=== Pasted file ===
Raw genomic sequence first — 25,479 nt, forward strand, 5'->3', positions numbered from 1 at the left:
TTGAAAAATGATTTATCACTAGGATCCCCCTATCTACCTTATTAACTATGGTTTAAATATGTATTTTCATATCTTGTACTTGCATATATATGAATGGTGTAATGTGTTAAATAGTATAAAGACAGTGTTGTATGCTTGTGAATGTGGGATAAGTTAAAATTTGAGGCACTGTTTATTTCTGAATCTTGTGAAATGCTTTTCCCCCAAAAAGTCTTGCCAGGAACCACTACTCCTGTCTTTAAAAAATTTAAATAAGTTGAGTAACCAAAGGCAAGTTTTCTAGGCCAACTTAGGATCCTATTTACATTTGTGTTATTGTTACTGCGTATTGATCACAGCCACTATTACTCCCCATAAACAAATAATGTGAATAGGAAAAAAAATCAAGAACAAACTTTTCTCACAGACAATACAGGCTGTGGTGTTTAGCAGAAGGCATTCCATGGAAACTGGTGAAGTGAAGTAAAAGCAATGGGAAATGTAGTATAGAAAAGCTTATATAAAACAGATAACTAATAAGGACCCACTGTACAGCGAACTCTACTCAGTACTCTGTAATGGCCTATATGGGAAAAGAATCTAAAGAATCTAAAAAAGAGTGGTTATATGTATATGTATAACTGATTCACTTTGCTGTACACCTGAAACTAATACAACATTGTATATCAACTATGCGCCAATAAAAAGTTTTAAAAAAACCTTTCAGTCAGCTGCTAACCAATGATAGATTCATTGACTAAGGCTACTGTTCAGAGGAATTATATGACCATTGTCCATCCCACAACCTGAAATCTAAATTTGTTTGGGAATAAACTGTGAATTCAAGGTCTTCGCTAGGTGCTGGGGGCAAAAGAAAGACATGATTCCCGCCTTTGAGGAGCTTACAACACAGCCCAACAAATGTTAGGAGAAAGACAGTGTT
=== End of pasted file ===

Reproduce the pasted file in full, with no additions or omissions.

Raw genomic sequence first — 25,479 nt, forward strand, 5'->3', positions numbered from 1 at the left:
TTGAAAAATGATTTATCACTAGGATCCCCCTATCTACCTTATTAACTATGGTTTAAATATGTATTTTCATATCTTGTACTTGCATATATATGAATGGTGTAATGTGTTAAATAGTATAAAGACAGTGTTGTATGCTTGTGAATGTGGGATAAGTTAAAATTTGAGGCACTGTTTATTTCTGAATCTTGTGAAATGCTTTTCCCCCAAAAAGTCTTGCCAGGAACCACTACTCCTGTCTTTAAAAAATTTAAATAAGTTGAGTAACCAAAGGCAAGTTTTCTAGGCCAACTTAGGATCCTATTTACATTTGTGTTATTGTTACTGCGTATTGATCACAGCCACTATTACTCCCCATAAACAAATAATGTGAATAGGAAAAAAAATCAAGAACAAACTTTTCTCACAGACAATACAGGCTGTGGTGTTTAGCAGAAGGCATTCCATGGAAACTGGTGAAGTGAAGTAAAAGCAATGGGAAATGTAGTATAGAAAAGCTTATATAAAACAGATAACTAATAAGGACCCACTGTACAGCGAACTCTACTCAGTACTCTGTAATGGCCTATATGGGAAAAGAATCTAAAGAATCTAAAAAAGAGTGGTTATATGTATATGTATAACTGATTCACTTTGCTGTACACCTGAAACTAATACAACATTGTATATCAACTATGCGCCAATAAAAAGTTTTAAAAAAACCTTTCAGTCAGCTGCTAACCAATGATAGATTCATTGACTAAGGCTACTGTTCAGAGGAATTATATGACCATTGTCCATCCCACAACCTGAAATCTAAATTTGTTTGGGAATAAACTGTGAATTCAAGGTCTTCGCTAGGTGCTGGGGGCAAAAGAAAGACATGATTCCCGCCTTTGAGGAGCTTACAACACAGCCCAACAAATGTTAGGAGAAAGACAGTGTT